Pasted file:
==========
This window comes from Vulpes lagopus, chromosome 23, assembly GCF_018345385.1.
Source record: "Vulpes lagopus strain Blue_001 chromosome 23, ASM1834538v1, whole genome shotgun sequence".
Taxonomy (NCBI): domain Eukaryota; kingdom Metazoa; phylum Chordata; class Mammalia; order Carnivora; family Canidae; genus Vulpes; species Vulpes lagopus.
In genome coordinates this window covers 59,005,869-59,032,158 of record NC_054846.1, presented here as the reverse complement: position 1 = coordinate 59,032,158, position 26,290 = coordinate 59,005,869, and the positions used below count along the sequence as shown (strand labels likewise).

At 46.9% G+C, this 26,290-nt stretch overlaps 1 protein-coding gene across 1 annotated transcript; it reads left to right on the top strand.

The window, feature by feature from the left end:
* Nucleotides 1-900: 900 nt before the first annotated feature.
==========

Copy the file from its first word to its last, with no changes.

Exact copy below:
This window comes from Vulpes lagopus, chromosome 23, assembly GCF_018345385.1.
Source record: "Vulpes lagopus strain Blue_001 chromosome 23, ASM1834538v1, whole genome shotgun sequence".
Taxonomy (NCBI): domain Eukaryota; kingdom Metazoa; phylum Chordata; class Mammalia; order Carnivora; family Canidae; genus Vulpes; species Vulpes lagopus.
In genome coordinates this window covers 59,005,869-59,032,158 of record NC_054846.1, presented here as the reverse complement: position 1 = coordinate 59,032,158, position 26,290 = coordinate 59,005,869, and the positions used below count along the sequence as shown (strand labels likewise).

At 46.9% G+C, this 26,290-nt stretch overlaps 1 protein-coding gene across 1 annotated transcript; it reads left to right on the top strand.

The window, feature by feature from the left end:
* Nucleotides 1-900: 900 nt before the first annotated feature.